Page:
Sunday, 18 November 2012

The difficult middle...

All books have a middle. The beginning sets up the characters, the situation, and above all, the conflict. The ending, and the chapters leading up to it, is where the conflict gets resolved. The ending is what the reader is waiting for, it is the climax, where heroes (usually) triumph and baddies (often, but not always) get their comeuppance. But a bad middle can lead the reader to give up on a book, despite a great start and possibly a terrific ending. Why is that?

The middle is where the author deepens and enriches the story, introduces new characters, ramps up inner conflict, has heroes second-guess themselves, has baddies or events turn up the heat, and releases revelations that change the readers’ perceptions of a character or broaden the plot. The mid-section of a book often contains flashbacks, some stories-within-stories that show characters’ ‘mettle’, some confessions, some secrets and some lies. These story devices are all intended to strengthen a reader’s attachment to a book and its characters, and to heighten the drama and its conclusion.

However, middle sections often fail the reader, sometimes after a fantastic start, and a probable good ending the reader may never get to read. The book seems to lose focus, tension, or even change its tone. The middle ‘sags’, and the reader starts wondering if they should bother to continue. 

So what is the middle section not for?

It is not where the author should relax and produce ‘filler’ chapters
It is not for introducing twists-and-turns that ultimately leave the reader back where she or he was before, i.e. story ‘loops’ rather than true story progression (arcs)
It is not where the author should dwell on his or her hobby horse
It is not where the dialogue should lose its edge and turn into banter
It is not where characters should get real cosy with each other
It is not for gratuitous sex-scenes that don’t increase tension or conflict


Characters can relax, and can ask each other or themselves questions the reader might have long-harboured. But this must not be just idle chatter. There should still be conflict. It is a good place to show some of the cracks in the protagonist’s fa├žade, weaknesses in the hero, to make things less black-and-white. It is important to have some self-doubt, otherwise the characters are just actors role-playing for the author. If the protagonist must do something really difficult, particularly involving self-sacrifice, the author should step back, and consider – would they really do this? Think of Frodo. Gandalf even, self-questioning themselves in Lord of the Rings. The hero can proverbially ‘wander around in the desert’ for a while – but not for too long! Two books I loved but they both did a LOT of meandering which almost made me put them down and not reach the fantastic endings, were Dan Simmons 'Fall of Hyperion' and Greg Bear's 'Anvil of Stars'.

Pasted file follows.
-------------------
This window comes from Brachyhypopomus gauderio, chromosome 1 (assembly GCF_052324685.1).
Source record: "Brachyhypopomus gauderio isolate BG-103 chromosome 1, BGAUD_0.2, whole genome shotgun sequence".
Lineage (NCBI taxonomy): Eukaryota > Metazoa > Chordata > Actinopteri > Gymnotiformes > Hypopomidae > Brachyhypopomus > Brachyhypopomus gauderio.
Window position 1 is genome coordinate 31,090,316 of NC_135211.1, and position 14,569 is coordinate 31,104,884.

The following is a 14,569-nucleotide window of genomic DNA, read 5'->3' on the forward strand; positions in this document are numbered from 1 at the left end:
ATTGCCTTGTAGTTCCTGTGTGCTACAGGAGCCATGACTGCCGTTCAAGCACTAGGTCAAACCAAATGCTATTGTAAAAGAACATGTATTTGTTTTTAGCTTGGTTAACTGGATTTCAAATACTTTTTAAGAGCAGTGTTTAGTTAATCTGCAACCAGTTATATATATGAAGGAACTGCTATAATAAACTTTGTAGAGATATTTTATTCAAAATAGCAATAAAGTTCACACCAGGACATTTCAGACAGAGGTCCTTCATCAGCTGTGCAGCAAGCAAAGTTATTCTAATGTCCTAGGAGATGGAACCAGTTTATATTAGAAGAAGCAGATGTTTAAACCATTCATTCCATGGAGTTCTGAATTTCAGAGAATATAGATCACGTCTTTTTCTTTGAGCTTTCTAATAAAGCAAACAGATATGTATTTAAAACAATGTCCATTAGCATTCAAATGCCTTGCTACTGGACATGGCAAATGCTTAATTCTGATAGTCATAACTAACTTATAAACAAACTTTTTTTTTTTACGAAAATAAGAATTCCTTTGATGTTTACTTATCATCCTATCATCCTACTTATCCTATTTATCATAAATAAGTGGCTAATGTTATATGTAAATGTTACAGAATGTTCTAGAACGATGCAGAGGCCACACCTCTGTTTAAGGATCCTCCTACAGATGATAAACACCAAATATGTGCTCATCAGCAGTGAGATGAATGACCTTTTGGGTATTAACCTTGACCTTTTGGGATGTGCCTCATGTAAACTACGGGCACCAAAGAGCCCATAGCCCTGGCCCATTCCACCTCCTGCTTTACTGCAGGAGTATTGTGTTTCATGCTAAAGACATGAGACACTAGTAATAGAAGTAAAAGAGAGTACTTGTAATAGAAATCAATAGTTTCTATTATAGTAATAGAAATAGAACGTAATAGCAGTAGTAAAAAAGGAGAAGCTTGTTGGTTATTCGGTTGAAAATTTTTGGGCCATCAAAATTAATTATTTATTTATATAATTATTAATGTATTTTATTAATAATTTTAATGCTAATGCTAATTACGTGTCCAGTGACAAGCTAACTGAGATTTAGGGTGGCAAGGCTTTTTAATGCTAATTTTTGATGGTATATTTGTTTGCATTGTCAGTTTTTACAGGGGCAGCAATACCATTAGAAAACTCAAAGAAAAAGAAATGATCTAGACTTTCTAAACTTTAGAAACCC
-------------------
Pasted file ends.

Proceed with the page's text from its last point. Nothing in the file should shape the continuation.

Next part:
Here’s one of my characters from Eden’s Revenge, Gabriel, hesitating, deliberating, before embarking on something he has been planning to do all his life. Why does he hesitate? Because he meets someone (Jen) who knew his father, whom Gabriel never met. Jen was the sister of Gabriel’s father, and this is the first time they get a brief chance to talk.

It had been tough in his childhood: not even a photo of his father. Difficult when your only reference to your father is your own reflection. Other kids had lost their parents during the Q’Roth sacking of Earth, but they had memories and usually holos too, anchors to cling to. Gabriel had nothing. He listened intently.
            “Gabriel – there’s so much I want to say…”
He could sense the pain in Jen’s voice. “What was he like?”
There was a pause. “Brave and beautiful. People were wary of him, though; they sensed the inherent danger, even in his teens. One of his teachers described him as an unexploded mine.” She laughed.
Gabriel smiled, but it stirred lifelong suppressed emotions deep inside him. “Go on,” he said, almost a whisper.
“Serious, always looking for a cause, interested in politics when boys his age were discovering girls, though he had quite a few girlfriends. No-one close. He would come out with these profound but enigmatic sayings. My favourite was ‘where there is thought, there is power.’ Kalaran thought that was pretty deep for a human. Sorry, I’m rambling.” She cleared her throat. “Your father found his cause. The only one that mattered in the end.”
Gabriel felt the need to sit, but couldn’t move. He tried to picture his father as a boy, as a young man back in Ireland before the nuclear devastation had blackened that once emerald Isle. He’d watched the history holos over and over, secretly searching the running, confused, screaming crowds for a face like his own. He’d distanced himself from everyone, but if his father had lived… Gabriel couldn’t see where that path would have led him, but he would have liked to have had the choice.
Jennifer continued. “Ramires probably knew more about him as a man than I did, even though he didn’t know him personally – I thought he’d been killed in the first round of detonations. Apparently … he was the perfect assassin, no ego, played the double agent for the Alicians for years before he was unmasked when trying to kill Sister Esma. He died protecting humanity.”
Gabriel had heard it said before, but this time, hearing it from family, from someone that actually knew his father, made it resonate. It firmed his purpose. But he guessed there was little time, and that this wasn’t purely a social call.
 “You need me to do something, don’t you?”

During such scenes where we deepen the character, and the action inevitably slows down, it is useful for other parts of the story to be moving faster. This is easiest in a multi-protagonist book, where chapters or sections can take turns to speed up or slow down, alternatively zooming into the action or zooming inside the character, making them more realistic and ‘dimensional’.